I am a singer, a writer, a mother, a teacher. I am learning to live life differently at this new stage of life. Adventures, food, music, books, friends, religion. Everything is interesting. Everything old is new again.
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There is magic, on a late summer night, sitting with your toes in the sand. The stars twinkle above befriended by a perfect half moon. At my back the sound of the waves lapping the shore and before me a perfect vertical bonfire raising its glowing ember arms to the velvet sky.
We are a circle of friends, sharing our joys and sorrows, our triumphs and disasters knowing that we are loved no matter what. What feels a shame to us just gains a smile, a soft silence, a hug; until we know that it is no shame. In this moment of acceptance and serenity we can feel and acknowledge our own growth. We are no longer bound by fear and self.
And in the circle, and the night, and the ocean and the fire, we are new -just for this day, this night, this moment. There is no need to look ahead or behind. We are present. Life will always bring new joys, new sorrows, new trials and triumphs. But in this moment, we are are safe in our own skins. A group of friends sitting on a beach. The magic is we are healing, together.
“Let us dress ourselves in the garments of G_d – compassion for the needy, embrace of the stranger – and then spread the canopy of peace over all the world.” (From the Reform prayerbook Mishkan T’filah.)
I am a Jew. I came to it a bit later in life, accepting the heritage of my father’s family. Some would consider me not a Jew, a fault of my maternal heritage. But I am a Jew.
Anti-semitism has apparently become the topic du jour, not that it ever went away. But in a thread on Facebook that I was following that was begun on the topic of racism, I read something that I had to read more than once. The writer say he was a Jew but had never been touched or “flinched from” anti-semitism. He went on to say that perhaps progressive Jews were more sensitive to such bigotry.
This last statement is so loaded with problems it is hard to know where to start. To begin, I have no idea what he meant by progressive Jews. Contextually the implication was that somehow the liberal snowflake Jews would take more offense, bringing us into the more overtly political. And then to infer that it is just a sensitivity of uber political correctness to be offended by anti-semitism. Finally to imply that more sensible (less liberal politically) Jews would not be bothered by bigotry. Fallacious notions all.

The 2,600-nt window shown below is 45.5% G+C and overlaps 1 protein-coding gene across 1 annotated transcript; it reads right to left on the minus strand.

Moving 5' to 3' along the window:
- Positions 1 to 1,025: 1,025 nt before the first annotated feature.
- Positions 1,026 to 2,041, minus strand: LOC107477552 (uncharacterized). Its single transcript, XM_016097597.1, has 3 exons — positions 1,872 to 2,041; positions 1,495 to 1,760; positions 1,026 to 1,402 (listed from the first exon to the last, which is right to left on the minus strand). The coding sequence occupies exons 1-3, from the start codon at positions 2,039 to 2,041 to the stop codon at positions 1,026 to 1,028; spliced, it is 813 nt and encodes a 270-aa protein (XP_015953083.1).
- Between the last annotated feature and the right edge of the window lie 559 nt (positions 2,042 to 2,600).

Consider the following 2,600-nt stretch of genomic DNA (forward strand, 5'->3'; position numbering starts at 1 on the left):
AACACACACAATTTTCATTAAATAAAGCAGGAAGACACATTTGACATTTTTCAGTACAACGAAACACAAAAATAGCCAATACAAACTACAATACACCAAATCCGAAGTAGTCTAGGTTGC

When my son was young and we lived in sub-urban New Mexico, he experienced a great deal of prejudice. I concede that it was primarily born of ignorance not of hate, but it was painful nonetheless. And those who acted on their prejudices could not have cared less what branch of Judaism we practiced, or what our political beliefs were. We were Jews, we were alien.
And the current social media war that rages over whether Jews can be real Americans if they are Democrats, or whether Democrats can be supporters of Israel is despicable. I am a liberal Democrat, although I try to be a thinking independent as needed. I am a reasonably religious and observant Jew. I am a supporter of Israel although not in every action that they take. I have always been hopeful for a peace that seems farther from our grasp than ever. I am deeply offended by the notion that any of these things are mutually exclusive and that our divisive and combative national dialogue has now made my religion an issue of patriotism. I love what this country should be, and I am a constitutional nerd. I also believe in the values embodied in the quote I started with. But my religion is not, or should not be, a political issue. My politics are grounded in the values my religion teaches; a very different matter.
Where I live now it is astounding how many people do not know what a Star of David represents. Most have no idea what Judaism is, what our beliefs or values are; despite the fact that they embrace the old testament as part of their own various faiths. To many we are still money grubbing baby killers. People always seem surprised to learn that I am Jewish, as if a pleasant 60 something woman should be somehow other than.
“Judaism is a doing which can be grasped only by the heart.” Julius Lester
Eikev is this week’s Torah portion; the word has too many meanings for me to really understand or expound on. Suffice it to say that it can mean “heed”, “hear”, “follow” and “heel”, among other things. The portion is always named for the first word so Eikev it is.
Moses, who will never enter the promised land with his people, reminds them of the covenant, the b’rit, that G-d made with them. But he also reminds them that they must be observant and follow the “rules” faithfully for G-d to maintain that covenant. He proceeds to remind them of their bad behavior, of their “trespasses against G-d”. He reminds them that although they will inherit the promised land from the idolatrous, they are far from virtuous.
This portion tells us that the promised land, Israel, will be a “land of milk and honey” if and only if the people obey the commandments and teach them to their children. What a metaphor for our time. If we were to obey the commandments, those basic social rules, we would be in a world at peace.